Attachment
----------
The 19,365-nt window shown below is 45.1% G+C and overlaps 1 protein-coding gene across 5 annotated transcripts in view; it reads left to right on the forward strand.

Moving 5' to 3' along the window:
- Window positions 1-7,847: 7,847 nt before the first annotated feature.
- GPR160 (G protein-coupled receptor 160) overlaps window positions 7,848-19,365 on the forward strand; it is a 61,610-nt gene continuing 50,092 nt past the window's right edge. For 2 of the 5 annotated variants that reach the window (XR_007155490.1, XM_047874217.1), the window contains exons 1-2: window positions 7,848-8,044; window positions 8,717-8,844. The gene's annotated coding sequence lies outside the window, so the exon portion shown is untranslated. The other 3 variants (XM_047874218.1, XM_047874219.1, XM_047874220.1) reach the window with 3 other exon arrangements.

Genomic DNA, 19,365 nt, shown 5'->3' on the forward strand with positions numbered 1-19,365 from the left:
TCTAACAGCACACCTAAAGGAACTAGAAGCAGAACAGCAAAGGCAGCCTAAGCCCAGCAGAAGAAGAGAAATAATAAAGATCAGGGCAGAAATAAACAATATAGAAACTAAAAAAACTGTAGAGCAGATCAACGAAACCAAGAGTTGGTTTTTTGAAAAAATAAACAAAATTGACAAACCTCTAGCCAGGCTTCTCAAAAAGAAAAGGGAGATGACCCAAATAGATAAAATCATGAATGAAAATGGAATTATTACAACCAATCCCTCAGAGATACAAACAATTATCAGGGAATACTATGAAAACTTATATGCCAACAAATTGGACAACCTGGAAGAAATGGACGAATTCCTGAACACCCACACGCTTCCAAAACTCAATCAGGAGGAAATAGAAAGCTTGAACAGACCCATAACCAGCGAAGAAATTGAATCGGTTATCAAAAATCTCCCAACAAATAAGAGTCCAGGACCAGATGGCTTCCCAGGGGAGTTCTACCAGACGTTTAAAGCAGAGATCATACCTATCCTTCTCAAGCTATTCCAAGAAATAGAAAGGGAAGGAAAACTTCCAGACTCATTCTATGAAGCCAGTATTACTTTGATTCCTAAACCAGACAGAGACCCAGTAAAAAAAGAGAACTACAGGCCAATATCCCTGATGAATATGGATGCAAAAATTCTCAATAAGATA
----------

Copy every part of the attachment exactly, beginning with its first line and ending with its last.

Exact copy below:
The 19,365-nt window shown below is 45.1% G+C and overlaps 1 protein-coding gene across 5 annotated transcripts in view; it reads left to right on the forward strand.

Moving 5' to 3' along the window:
- Window positions 1-7,847: 7,847 nt before the first annotated feature.
- GPR160 (G protein-coupled receptor 160) overlaps window positions 7,848-19,365 on the forward strand; it is a 61,610-nt gene continuing 50,092 nt past the window's right edge. For 2 of the 5 annotated variants that reach the window (XR_007155490.1, XM_047874217.1), the window contains exons 1-2: window positions 7,848-8,044; window positions 8,717-8,844. The gene's annotated coding sequence lies outside the window, so the exon portion shown is untranslated. The other 3 variants (XM_047874218.1, XM_047874219.1, XM_047874220.1) reach the window with 3 other exon arrangements.

Genomic DNA, 19,365 nt, shown 5'->3' on the forward strand with positions numbered 1-19,365 from the left:
TCTAACAGCACACCTAAAGGAACTAGAAGCAGAACAGCAAAGGCAGCCTAAGCCCAGCAGAAGAAGAGAAATAATAAAGATCAGGGCAGAAATAAACAATATAGAAACTAAAAAAACTGTAGAGCAGATCAACGAAACCAAGAGTTGGTTTTTTGAAAAAATAAACAAAATTGACAAACCTCTAGCCAGGCTTCTCAAAAAGAAAAGGGAGATGACCCAAATAGATAAAATCATGAATGAAAATGGAATTATTACAACCAATCCCTCAGAGATACAAACAATTATCAGGGAATACTATGAAAACTTATATGCCAACAAATTGGACAACCTGGAAGAAATGGACGAATTCCTGAACACCCACACGCTTCCAAAACTCAATCAGGAGGAAATAGAAAGCTTGAACAGACCCATAACCAGCGAAGAAATTGAATCGGTTATCAAAAATCTCCCAACAAATAAGAGTCCAGGACCAGATGGCTTCCCAGGGGAGTTCTACCAGACGTTTAAAGCAGAGATCATACCTATCCTTCTCAAGCTATTCCAAGAAATAGAAAGGGAAGGAAAACTTCCAGACTCATTCTATGAAGCCAGTATTACTTTGATTCCTAAACCAGACAGAGACCCAGTAAAAAAAGAGAACTACAGGCCAATATCCCTGATGAATATGGATGCAAAAATTCTCAATAAGATA